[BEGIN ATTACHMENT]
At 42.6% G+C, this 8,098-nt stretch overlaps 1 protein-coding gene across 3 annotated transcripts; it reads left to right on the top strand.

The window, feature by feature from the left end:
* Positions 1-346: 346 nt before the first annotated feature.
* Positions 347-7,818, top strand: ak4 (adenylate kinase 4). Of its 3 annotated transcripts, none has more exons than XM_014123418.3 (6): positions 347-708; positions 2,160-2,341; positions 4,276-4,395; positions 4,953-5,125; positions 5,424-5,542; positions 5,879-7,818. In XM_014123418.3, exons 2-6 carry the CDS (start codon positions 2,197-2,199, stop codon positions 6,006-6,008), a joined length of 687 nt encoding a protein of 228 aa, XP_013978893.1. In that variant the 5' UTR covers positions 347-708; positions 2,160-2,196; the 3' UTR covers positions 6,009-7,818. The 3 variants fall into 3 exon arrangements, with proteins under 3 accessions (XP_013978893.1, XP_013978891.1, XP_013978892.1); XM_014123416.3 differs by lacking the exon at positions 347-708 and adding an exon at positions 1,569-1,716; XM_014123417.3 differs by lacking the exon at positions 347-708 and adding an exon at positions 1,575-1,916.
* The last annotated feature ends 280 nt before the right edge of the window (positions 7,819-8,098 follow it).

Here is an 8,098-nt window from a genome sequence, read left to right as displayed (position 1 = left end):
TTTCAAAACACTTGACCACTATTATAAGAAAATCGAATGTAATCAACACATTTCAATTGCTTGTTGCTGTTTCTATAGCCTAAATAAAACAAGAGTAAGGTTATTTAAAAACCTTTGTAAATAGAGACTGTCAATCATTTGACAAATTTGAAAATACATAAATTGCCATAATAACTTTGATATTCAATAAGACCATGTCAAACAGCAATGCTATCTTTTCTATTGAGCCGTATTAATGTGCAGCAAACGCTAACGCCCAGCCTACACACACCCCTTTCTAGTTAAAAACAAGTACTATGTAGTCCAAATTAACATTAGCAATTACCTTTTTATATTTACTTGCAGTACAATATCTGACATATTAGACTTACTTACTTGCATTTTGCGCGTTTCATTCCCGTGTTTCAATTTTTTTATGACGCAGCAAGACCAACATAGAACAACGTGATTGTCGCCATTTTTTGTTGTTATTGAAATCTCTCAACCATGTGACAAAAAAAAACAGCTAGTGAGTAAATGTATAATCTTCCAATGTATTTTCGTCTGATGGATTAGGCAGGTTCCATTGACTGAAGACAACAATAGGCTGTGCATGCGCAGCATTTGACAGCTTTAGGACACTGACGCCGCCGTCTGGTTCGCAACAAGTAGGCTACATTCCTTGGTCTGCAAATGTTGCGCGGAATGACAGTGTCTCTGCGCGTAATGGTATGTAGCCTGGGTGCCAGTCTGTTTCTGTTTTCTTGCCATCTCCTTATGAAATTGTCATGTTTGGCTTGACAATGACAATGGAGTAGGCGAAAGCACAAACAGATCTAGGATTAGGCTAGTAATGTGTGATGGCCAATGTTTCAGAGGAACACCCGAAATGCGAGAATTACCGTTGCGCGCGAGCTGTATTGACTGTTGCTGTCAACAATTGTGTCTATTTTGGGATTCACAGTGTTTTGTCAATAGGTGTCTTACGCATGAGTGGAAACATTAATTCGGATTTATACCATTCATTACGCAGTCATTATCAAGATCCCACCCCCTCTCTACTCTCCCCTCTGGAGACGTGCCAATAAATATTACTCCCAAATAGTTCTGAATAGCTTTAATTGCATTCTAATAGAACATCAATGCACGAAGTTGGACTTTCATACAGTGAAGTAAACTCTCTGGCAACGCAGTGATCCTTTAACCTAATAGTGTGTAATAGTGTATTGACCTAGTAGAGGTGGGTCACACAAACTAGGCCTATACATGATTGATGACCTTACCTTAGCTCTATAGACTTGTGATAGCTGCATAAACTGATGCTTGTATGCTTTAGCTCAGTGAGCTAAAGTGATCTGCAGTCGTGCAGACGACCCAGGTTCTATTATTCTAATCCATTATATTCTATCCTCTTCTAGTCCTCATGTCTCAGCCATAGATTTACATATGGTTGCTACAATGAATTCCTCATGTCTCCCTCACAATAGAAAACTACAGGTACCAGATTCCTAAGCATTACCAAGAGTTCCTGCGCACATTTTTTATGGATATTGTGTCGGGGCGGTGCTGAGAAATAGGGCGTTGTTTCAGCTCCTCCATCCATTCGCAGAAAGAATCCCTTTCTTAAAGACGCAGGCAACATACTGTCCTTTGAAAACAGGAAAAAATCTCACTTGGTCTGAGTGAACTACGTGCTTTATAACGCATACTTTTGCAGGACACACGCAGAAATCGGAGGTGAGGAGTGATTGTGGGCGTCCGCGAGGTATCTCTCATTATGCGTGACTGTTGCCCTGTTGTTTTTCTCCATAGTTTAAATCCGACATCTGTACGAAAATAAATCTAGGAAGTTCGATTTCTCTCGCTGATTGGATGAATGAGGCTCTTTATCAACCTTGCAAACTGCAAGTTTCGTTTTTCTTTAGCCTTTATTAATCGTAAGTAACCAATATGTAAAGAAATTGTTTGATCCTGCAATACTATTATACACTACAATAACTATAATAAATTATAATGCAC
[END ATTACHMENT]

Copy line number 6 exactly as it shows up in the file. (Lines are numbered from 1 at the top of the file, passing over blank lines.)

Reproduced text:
Here is an 8,098-nt window from a genome sequence, read left to right as displayed (position 1 = left end):